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Discuss how Iago manipulates language to achieve his aims

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Introduction

Discuss how Iago Manipulates Language to Achieve his Aims Iago is often described as the narrator of 'Othello', he directly speaks to the audience, and they enjoy the privileged exposition of Iago's intricate schemes as he intertwines his network of lies around the rest of the unsuspecting characters. The audience witnesses this through soliloquy, and in the speeches early in the play, he gives several clues as to his motives, modus operandi and intentions. He is open to their scrutiny who, throughout the play, admire, horrified, the progress of his scheming. The first main speech of Iago's is directed to Roderigo in I.i.40-65. This speech exposes Iago's explicit delight in his treachery. The inferiority complex from which he undoubtedly suffers is most obvious at the beginning of the speech; he openly ridicules the 'duteous and knee-crooking knave' in a fashion that is both patronising and contemptuous. He sees men who are faithfully devoted to their masters as no more than a mere donkey, who 'wears out his time much like his masters ass'. Iago uses bestial imagery throughout the play (for example when he referring to Othello and Desdemona as a 'black ram' and 'white ewe' respectively) in a manner that is often very aggressive and insulting. ...read more.

Middle

,it appears that he enjoys teasing the audience in this manner, he has the audacity to claim that his advice to Cassio to appeal to Desdemona to get his job back was exactly what a genuine friend would advise, and, frustratingly, the audience knows that he is right, horrified, they hear how this 'good advice' will be turned against Cassio. By revealing to the audience his plan to 'enmesh them all', they can watch the terrible consequences of his lies unfold helplessly and Iago seems to be proud of the situation he is creating. One feels that he is only revealing his plan to them so that his twisted genius can be apprciated. This follows Samuel Coleridge's view (Omniana, 1812) that Iagos motives for action were his 'keen sense of intellectual superiority' and his 'love of exerting power', he does take great delight in his ability to control those around him with such appaerent ease. ANother soliloquy in which he reveals further plot developmet to the audience is in Act 3, scene 3, it begins with his dismissing his wife Emilia, "Go, leave me" he says after she has just given him the handkercheif which is integral to his furthering the demsie of Othello (his all-consuming goal), and yet recieves no thanks or praise from him showing the poor condition of their relationship. ...read more.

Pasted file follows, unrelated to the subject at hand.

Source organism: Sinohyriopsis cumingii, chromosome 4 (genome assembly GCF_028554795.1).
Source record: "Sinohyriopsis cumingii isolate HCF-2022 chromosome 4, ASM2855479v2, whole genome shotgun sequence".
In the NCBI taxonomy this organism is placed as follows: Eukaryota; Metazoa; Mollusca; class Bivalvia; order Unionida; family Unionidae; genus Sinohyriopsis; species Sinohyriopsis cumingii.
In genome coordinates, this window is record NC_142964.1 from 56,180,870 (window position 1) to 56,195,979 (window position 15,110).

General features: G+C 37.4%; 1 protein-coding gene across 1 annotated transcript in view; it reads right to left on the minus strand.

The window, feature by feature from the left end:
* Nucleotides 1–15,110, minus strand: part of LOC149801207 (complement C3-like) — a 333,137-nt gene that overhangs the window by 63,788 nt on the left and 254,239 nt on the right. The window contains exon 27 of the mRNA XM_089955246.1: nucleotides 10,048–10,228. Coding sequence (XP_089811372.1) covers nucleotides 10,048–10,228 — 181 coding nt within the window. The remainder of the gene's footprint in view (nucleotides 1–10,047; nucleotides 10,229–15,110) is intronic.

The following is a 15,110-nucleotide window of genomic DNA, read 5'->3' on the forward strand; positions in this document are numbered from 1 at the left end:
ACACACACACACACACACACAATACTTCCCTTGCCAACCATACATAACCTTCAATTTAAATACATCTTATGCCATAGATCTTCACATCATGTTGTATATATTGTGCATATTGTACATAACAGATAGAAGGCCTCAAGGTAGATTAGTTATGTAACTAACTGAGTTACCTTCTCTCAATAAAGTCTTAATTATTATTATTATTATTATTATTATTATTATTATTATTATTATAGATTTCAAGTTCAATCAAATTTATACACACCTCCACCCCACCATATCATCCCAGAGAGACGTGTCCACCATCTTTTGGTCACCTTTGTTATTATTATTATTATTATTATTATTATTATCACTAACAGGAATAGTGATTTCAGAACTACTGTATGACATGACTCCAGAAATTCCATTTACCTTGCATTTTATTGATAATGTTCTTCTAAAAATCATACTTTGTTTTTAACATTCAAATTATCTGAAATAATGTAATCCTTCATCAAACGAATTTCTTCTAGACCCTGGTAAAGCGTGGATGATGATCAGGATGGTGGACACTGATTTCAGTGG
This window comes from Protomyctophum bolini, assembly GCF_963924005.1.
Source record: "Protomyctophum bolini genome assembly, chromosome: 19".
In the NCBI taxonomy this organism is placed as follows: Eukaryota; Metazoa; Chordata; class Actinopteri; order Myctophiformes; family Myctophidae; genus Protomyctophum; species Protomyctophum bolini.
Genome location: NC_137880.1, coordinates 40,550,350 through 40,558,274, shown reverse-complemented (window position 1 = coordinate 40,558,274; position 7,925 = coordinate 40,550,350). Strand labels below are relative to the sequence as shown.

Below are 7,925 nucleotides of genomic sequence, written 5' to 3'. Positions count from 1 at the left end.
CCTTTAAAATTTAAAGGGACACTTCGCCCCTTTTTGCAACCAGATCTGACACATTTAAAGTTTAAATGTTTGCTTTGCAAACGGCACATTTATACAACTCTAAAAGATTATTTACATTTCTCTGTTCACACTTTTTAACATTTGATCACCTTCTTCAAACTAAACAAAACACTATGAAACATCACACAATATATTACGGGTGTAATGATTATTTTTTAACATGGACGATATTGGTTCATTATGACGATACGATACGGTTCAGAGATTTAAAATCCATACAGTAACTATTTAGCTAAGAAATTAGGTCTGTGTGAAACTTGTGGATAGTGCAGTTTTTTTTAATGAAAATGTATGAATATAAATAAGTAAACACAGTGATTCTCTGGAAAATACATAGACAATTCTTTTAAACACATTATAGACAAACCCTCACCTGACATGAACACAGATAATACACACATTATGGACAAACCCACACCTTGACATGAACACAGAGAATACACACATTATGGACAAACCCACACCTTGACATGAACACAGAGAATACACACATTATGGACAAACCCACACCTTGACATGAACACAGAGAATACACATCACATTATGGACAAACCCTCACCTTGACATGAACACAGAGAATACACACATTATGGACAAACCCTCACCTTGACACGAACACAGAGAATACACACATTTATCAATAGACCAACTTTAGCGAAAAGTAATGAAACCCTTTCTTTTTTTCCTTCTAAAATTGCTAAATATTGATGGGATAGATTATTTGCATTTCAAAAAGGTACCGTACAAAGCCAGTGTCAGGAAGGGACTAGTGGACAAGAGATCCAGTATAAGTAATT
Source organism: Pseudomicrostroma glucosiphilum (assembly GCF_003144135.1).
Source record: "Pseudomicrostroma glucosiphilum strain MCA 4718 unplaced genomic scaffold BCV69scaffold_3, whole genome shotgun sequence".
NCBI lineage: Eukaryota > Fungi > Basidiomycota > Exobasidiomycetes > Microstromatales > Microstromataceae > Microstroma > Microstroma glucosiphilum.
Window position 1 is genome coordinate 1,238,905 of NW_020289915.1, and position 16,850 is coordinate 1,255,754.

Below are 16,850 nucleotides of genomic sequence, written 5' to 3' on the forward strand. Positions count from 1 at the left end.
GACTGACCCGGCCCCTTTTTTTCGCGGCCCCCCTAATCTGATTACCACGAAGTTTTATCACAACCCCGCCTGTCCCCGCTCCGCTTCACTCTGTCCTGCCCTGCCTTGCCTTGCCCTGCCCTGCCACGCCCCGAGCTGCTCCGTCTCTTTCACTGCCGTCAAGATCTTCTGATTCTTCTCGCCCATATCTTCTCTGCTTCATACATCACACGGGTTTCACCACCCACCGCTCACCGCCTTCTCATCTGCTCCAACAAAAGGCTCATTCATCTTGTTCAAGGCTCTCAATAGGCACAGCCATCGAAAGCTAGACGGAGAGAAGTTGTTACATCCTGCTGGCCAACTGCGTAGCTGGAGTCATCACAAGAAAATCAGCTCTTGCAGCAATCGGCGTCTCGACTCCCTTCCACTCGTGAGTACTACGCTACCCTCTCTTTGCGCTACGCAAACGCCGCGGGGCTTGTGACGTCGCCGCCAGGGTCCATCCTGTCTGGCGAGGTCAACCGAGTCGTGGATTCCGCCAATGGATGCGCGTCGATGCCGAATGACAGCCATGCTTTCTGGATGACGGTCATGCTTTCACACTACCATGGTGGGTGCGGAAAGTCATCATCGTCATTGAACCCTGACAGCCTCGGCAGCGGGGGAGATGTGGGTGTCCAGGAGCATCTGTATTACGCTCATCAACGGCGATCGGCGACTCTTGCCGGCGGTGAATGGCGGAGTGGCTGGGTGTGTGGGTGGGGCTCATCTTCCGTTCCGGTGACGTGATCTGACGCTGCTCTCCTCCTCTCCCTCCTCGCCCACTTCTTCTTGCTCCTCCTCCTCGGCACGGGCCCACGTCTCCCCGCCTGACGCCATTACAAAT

Conclusion

And O you mortal engines, whose rude throats The immortal Jove's dead clamors counterfeit, Farewell! Othello's occupation's gone. (3.3.360) One of the finest examples of this prompting technique is shown with the one word sentence 'Lie'. The double entendre and ambiguity this sentence posseses makes for an incredibly dramtic moment which completes Othello's humilating demise from the honourable war hero he once was. Iago, unsuprisingly, manages to cover himself against every lie that he utters, after all he is not providing Othello with any factual evidence, merely hearsay, which is 'no more than he [Cassio] will unswear'. For a man as broken as Othello now is, it seems fact is no longer a condition required for judgement and decision, even that of murder. Throughout the play, Iago has skilfully displayed his ability to control the actions, and in Othello's case, the thoughts of the other characters in the play, all of which has been done through his control of lanaguage, he has updated the auidence throughout, with his ongoing plans with a sadistic enthuisiasm. So when, in the final scene, the plotting and scheming which he has wholeheartely devoted himself to unravels around his feet, Iago always eager to have the upper hand, tries to retaing what little control he still can by vowing silence. This ensures that neither the charcters, nor the audience, can know Iago's true motivations for his seeming inherent desire to do evil. ...read more.

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Here's what a teacher thought of this essay

3 star(s)

There is clearly a very good knowledge and understanding of the play evident in this essay. The writer is able to offer thoughtful interpretations, demonstrating the ability to analyse language in detail.

There are some points for improvement. The writer opts for a chronological approach, taking us through the play and choosing key scenes/speeches for analysis. Whilst this can work as a way to structure an essay, it can lend itself to re-telling of the plot, which does happen in this essay. Another way to consider Iago's language would be to focus on key techniques he uses, for example, his use of imagery, other rhetorical devices, his use of syntax, his use of prose/verse/soliloquy, how he adopts different registers/modes of address dependent on his audience and so on. These points can then be used to explore effects of these techniques throughout the play, focusing more on analysis of language rather than re-telling of events. Many of the paragraphs are too short and do not contain developed analysis or a substantial point. There are also numerous spelling errors.

Overall, there are some good ideas, but the essay lacks structure. Clear planning would help to solve this problem.

Three stars ***

Marked by teacher Lucy Foss 13/05/2013

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